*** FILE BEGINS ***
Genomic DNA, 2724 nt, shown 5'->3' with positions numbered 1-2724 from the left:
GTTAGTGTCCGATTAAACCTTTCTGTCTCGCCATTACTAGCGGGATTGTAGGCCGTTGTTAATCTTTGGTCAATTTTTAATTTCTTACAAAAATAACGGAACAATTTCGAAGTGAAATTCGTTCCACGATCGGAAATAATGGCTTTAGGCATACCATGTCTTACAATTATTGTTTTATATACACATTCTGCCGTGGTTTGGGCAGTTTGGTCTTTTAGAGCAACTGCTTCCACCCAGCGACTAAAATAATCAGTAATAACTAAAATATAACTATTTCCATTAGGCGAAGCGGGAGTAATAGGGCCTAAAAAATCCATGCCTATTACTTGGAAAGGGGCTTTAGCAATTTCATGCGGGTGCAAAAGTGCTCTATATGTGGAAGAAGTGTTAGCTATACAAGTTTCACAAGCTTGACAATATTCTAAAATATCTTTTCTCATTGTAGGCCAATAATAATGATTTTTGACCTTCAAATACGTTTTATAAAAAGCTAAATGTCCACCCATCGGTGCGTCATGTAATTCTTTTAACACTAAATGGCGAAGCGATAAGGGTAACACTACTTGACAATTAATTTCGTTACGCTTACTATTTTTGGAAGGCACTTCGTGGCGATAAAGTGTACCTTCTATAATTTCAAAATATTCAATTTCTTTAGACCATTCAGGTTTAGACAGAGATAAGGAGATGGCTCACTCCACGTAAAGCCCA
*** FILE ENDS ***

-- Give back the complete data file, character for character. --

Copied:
Genomic DNA, 2724 nt, shown 5'->3' with positions numbered 1-2724 from the left:
GTTAGTGTCCGATTAAACCTTTCTGTCTCGCCATTACTAGCGGGATTGTAGGCCGTTGTTAATCTTTGGTCAATTTTTAATTTCTTACAAAAATAACGGAACAATTTCGAAGTGAAATTCGTTCCACGATCGGAAATAATGGCTTTAGGCATACCATGTCTTACAATTATTGTTTTATATACACATTCTGCCGTGGTTTGGGCAGTTTGGTCTTTTAGAGCAACTGCTTCCACCCAGCGACTAAAATAATCAGTAATAACTAAAATATAACTATTTCCATTAGGCGAAGCGGGAGTAATAGGGCCTAAAAAATCCATGCCTATTACTTGGAAAGGGGCTTTAGCAATTTCATGCGGGTGCAAAAGTGCTCTATATGTGGAAGAAGTGTTAGCTATACAAGTTTCACAAGCTTGACAATATTCTAAAATATCTTTTCTCATTGTAGGCCAATAATAATGATTTTTGACCTTCAAATACGTTTTATAAAAAGCTAAATGTCCACCCATCGGTGCGTCATGTAATTCTTTTAACACTAAATGGCGAAGCGATAAGGGTAACACTACTTGACAATTAATTTCGTTACGCTTACTATTTTTGGAAGGCACTTCGTGGCGATAAAGTGTACCTTCTATAATTTCAAAATATTCAATTTCTTTAGACCATTCAGGTTTAGACAGAGATAAGGAGATGGCTCACTCCACGTAAAGCCCA